You get things now but actually pay only after a month (or 45 days for select few cards). In essence, you are postponing the cash out by a month and are maintaining your free cash flow.  Hanging on to your funds for this extra time can be helpful. Your cash will spend more time in your bank account, and if it’s an interest-bearing account, then you earn on your money during the grace period. The extra will eventually add up to a meaningful amount as against paying with a debit card, cash or check.

Rewards and cashbacks

Almost all credit cards offer hefty rewards. With extensive partnership chains all over the globe, the purchasing power these reward points are good. Roughly, you can hope for a 1-2% worth discounts in the form of reward points and frequent flyer miles. If you get into premium programs, you will also end up having concierge services, complementary events and so on. For family people who simply don’t bother about all these, you can opt for “cashback” cards which will reimburse a percentage (1-2%) of overall expense as cash in your account.

Emergency Fund:

We spoke about importance of emergency fund. On the chance you failed to heed to our advice, credit cards offer you a shortcut. For all your unanticipated expenses like sudden breakdown of your vehicle, unexpected leakage in your house or an impromptu big family dinner during month end.

Mistakes bleed you dry

Now, going back to the beginning of the article, these were all the reasons why I bought myself a credit card. And as with any stubborn, Know-it-all (again I can’t emphasize it enough I really am not proud of it) brats, I learnt my lesson the hard way.

I was very disciplined in maintaining my credit health. Initial few years, I was always on time in making full on time payments. I had a very healthy credit score and life was good. Then came the proverbial hammer. Once, I let my impulse take control of me. I swiped an amount too big for paying it back on time. For academic purposes let us assume it to be ₹500,000 I consoled myself saying I will pay it back over next couple of weeks.

However, since the amount was now billed, I was a bit relaxed and carried away knowing I will pay it off. New month new expense, newer thing to buy. Couple of weeks became a month, and then a month became couple of months. I knew I owed them, but it just wasn’t so much of a pressure. I took my own sweet time and finally, I closed the credit 8 months from the date of my purchase.

When I summarized, I had paid ₹590,000 for my initial loan. That was an annualized return of whopping 27%. My credit card company made profit off me by doing nothing but waiting for my first mistake. Luckily, I recovered from it, but this common mistake leads many investors on a trap, spending precious time of their youth stuck with debts instead of investing.

Credit is like red wine. One glass a night is certainly healthy. A bottle every night, you become an alcoholic. Credit used wisely and in moderation can actually save you from lot of trouble, no matter the economic conditions are. Use it haphazardly; however, you will wake up in the middle of the road without an iota of clue as to how you even ended up there. I would like to sign off with a story.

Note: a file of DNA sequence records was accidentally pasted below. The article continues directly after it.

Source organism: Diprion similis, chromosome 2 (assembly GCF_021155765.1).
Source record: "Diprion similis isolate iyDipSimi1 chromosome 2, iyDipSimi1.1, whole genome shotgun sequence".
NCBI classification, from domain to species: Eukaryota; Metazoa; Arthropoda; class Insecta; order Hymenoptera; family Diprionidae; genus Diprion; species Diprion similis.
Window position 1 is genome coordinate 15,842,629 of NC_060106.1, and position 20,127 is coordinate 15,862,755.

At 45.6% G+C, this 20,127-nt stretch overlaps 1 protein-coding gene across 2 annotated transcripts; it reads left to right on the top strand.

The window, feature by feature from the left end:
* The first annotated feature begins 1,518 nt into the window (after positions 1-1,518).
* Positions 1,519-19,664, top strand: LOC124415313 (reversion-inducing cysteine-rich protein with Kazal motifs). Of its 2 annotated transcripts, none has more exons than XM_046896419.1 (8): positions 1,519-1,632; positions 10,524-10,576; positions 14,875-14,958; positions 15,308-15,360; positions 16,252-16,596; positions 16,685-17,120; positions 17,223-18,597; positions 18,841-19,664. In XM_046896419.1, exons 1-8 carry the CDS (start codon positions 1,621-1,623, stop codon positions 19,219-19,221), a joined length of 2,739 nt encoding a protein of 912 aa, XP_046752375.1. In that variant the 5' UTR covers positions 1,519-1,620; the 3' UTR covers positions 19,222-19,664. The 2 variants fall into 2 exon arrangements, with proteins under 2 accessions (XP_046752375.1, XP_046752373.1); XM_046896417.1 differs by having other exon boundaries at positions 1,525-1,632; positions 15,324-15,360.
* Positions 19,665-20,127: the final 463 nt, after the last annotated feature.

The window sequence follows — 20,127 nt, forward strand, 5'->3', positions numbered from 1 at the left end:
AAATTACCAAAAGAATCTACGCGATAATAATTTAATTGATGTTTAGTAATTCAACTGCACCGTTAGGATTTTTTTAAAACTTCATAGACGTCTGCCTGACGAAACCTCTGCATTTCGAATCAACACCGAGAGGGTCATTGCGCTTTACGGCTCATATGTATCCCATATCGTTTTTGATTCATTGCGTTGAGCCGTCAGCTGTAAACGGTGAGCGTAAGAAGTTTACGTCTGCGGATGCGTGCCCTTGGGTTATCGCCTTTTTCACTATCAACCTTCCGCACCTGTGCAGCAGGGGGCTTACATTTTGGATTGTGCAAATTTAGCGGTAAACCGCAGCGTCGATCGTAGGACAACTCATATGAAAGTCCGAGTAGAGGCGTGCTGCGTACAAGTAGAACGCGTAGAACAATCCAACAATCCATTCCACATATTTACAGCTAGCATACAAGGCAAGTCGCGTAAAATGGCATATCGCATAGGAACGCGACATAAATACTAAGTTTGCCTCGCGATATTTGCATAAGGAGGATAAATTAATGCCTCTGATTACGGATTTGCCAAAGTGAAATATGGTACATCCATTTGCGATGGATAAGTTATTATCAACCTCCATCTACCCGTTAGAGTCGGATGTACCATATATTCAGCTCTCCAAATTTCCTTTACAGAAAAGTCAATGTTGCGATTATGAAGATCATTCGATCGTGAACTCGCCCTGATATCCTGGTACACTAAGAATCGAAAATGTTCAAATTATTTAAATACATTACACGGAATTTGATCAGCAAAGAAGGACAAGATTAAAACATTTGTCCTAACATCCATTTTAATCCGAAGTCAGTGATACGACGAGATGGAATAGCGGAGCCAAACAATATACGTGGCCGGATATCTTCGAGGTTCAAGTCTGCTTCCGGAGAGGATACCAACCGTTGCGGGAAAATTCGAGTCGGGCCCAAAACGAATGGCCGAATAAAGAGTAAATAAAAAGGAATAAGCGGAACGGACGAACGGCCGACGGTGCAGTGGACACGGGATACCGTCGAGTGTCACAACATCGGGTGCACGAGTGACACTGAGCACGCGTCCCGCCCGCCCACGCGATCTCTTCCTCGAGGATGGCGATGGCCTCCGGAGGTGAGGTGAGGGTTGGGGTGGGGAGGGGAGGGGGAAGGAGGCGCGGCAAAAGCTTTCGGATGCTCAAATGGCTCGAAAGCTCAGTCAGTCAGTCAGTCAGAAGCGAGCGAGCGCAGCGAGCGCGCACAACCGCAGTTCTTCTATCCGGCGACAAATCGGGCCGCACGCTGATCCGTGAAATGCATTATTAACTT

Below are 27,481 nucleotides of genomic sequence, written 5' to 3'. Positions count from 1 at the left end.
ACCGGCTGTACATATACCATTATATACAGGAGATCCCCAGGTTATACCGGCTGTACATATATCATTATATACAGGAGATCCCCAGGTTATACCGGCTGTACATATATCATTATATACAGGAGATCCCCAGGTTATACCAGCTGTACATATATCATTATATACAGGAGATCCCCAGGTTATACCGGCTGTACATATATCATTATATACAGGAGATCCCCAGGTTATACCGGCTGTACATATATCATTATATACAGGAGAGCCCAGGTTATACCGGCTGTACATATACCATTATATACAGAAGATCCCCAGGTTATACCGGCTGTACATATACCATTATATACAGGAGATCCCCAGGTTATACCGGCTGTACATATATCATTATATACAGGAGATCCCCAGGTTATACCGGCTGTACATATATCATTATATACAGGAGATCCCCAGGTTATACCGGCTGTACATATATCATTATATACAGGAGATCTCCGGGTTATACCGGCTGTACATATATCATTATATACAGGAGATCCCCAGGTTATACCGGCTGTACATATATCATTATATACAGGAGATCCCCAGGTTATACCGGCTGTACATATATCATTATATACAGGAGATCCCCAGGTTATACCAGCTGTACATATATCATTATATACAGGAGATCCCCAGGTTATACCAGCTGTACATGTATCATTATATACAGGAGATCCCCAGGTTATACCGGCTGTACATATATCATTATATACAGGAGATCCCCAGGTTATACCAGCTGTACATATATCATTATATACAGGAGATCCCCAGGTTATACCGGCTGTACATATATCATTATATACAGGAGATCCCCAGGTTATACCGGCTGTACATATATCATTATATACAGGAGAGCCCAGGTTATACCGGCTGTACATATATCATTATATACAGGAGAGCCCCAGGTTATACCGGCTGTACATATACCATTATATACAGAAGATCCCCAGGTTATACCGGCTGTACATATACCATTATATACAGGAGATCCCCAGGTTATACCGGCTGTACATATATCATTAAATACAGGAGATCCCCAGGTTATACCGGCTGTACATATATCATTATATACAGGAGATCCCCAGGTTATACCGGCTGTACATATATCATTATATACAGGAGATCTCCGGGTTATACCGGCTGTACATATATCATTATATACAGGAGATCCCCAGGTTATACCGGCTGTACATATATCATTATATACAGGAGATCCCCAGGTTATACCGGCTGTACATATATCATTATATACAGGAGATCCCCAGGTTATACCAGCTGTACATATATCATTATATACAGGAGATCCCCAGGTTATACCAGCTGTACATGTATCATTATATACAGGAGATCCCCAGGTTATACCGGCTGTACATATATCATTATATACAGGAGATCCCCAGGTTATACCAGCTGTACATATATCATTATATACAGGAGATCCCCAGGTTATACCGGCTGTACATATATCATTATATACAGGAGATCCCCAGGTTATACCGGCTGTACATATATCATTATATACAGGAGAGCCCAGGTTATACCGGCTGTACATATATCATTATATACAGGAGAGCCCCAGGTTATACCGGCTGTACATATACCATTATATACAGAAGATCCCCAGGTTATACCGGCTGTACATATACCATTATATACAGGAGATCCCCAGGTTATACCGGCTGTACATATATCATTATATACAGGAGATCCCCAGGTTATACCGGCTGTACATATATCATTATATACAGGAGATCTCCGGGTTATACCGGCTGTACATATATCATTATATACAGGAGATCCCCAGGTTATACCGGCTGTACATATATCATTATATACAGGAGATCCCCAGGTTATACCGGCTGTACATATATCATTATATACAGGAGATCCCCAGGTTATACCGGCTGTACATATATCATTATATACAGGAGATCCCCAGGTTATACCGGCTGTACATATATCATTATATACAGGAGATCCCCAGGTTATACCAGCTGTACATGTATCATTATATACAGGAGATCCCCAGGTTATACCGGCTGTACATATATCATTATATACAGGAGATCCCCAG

Even the mighty are wary of credit cards

The stage set was Berkshire Hathaway’s AGM 2020. For some who might not know the owner of it, he used to be the richest man in the world and considered a modern legend of wealth accumulation. He goes by the name Warren Buffet, the multi billionaire.

In the first-ever virtual AGM of Berkshire Hathaway, Mr. Buffet recounts a story of when his friend sought his advice on what do with the money she recently came into. His first question to her was whether she had credit card debt. She did at 18% p.a interest. Then Mr. Buffet goes on to quote:

“If I owed any money at 18%, the first thing I’d do with any money I had would be to pay it off. It’s going to be way better than any investment idea I’ve got. I don’t know how to make 18%,”

Warren Buffet (in his first ever virtual AGM held this year)

Here is one of the most powerful businessperson the world has ever seen; he has businesses in every corner of the globe; he has so much earning power that he once made $3.5 million just to have dinner with someone. Yet, he says he can’t give a better return that the interest credit cards levy. He doesn’t stop there however, he goes on to add

“You can’t go through life borrowing money at those rates and be better off”

This, mind you, from the largest stakeholder of American Express, one of the most premium credit card brands across the globe. Even the single biggest benefactor from erratic spending is giving a fair warning that you simply shouldn’t let your credit card debts carry on.